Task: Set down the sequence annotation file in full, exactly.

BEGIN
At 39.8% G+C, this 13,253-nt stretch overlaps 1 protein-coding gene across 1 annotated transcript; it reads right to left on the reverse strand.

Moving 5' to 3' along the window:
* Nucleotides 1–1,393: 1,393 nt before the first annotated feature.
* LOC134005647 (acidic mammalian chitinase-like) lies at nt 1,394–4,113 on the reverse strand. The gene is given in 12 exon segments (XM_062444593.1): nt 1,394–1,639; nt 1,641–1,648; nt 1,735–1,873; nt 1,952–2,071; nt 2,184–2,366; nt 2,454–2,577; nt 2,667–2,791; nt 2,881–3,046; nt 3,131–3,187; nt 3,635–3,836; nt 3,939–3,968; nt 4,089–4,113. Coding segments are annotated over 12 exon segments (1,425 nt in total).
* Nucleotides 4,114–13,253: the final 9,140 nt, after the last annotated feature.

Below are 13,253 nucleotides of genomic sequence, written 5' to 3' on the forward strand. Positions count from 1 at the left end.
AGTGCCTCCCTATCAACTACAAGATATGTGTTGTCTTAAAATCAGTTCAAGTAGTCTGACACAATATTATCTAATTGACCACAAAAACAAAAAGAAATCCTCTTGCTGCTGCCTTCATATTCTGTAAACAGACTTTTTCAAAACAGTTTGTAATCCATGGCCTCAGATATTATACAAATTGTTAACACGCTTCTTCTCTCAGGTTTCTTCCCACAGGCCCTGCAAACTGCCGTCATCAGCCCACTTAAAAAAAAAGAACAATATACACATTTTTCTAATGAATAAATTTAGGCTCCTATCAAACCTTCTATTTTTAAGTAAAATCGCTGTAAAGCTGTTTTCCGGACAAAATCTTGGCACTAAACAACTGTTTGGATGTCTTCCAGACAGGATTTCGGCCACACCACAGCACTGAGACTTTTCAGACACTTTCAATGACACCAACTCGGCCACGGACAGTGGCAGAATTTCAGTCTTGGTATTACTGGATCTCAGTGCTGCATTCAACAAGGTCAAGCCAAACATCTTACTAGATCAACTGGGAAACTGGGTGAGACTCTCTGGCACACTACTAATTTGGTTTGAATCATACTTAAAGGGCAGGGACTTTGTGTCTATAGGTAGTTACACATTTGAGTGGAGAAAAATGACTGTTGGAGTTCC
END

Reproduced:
At 39.8% G+C, this 13,253-nt stretch overlaps 1 protein-coding gene across 1 annotated transcript; it reads right to left on the reverse strand.

Moving 5' to 3' along the window:
* Nucleotides 1–1,393: 1,393 nt before the first annotated feature.
* LOC134005647 (acidic mammalian chitinase-like) lies at nt 1,394–4,113 on the reverse strand. The gene is given in 12 exon segments (XM_062444593.1): nt 1,394–1,639; nt 1,641–1,648; nt 1,735–1,873; nt 1,952–2,071; nt 2,184–2,366; nt 2,454–2,577; nt 2,667–2,791; nt 2,881–3,046; nt 3,131–3,187; nt 3,635–3,836; nt 3,939–3,968; nt 4,089–4,113. Coding segments are annotated over 12 exon segments (1,425 nt in total).
* Nucleotides 4,114–13,253: the final 9,140 nt, after the last annotated feature.

Below are 13,253 nucleotides of genomic sequence, written 5' to 3' on the forward strand. Positions count from 1 at the left end.
AGTGCCTCCCTATCAACTACAAGATATGTGTTGTCTTAAAATCAGTTCAAGTAGTCTGACACAATATTATCTAATTGACCACAAAAACAAAAAGAAATCCTCTTGCTGCTGCCTTCATATTCTGTAAACAGACTTTTTCAAAACAGTTTGTAATCCATGGCCTCAGATATTATACAAATTGTTAACACGCTTCTTCTCTCAGGTTTCTTCCCACAGGCCCTGCAAACTGCCGTCATCAGCCCACTTAAAAAAAAAGAACAATATACACATTTTTCTAATGAATAAATTTAGGCTCCTATCAAACCTTCTATTTTTAAGTAAAATCGCTGTAAAGCTGTTTTCCGGACAAAATCTTGGCACTAAACAACTGTTTGGATGTCTTCCAGACAGGATTTCGGCCACACCACAGCACTGAGACTTTTCAGACACTTTCAATGACACCAACTCGGCCACGGACAGTGGCAGAATTTCAGTCTTGGTATTACTGGATCTCAGTGCTGCATTCAACAAGGTCAAGCCAAACATCTTACTAGATCAACTGGGAAACTGGGTGAGACTCTCTGGCACACTACTAATTTGGTTTGAATCATACTTAAAGGGCAGGGACTTTGTGTCTATAGGTAGTTACACATTTGAGTGGAGAAAAATGACTGTTGGAGTTCC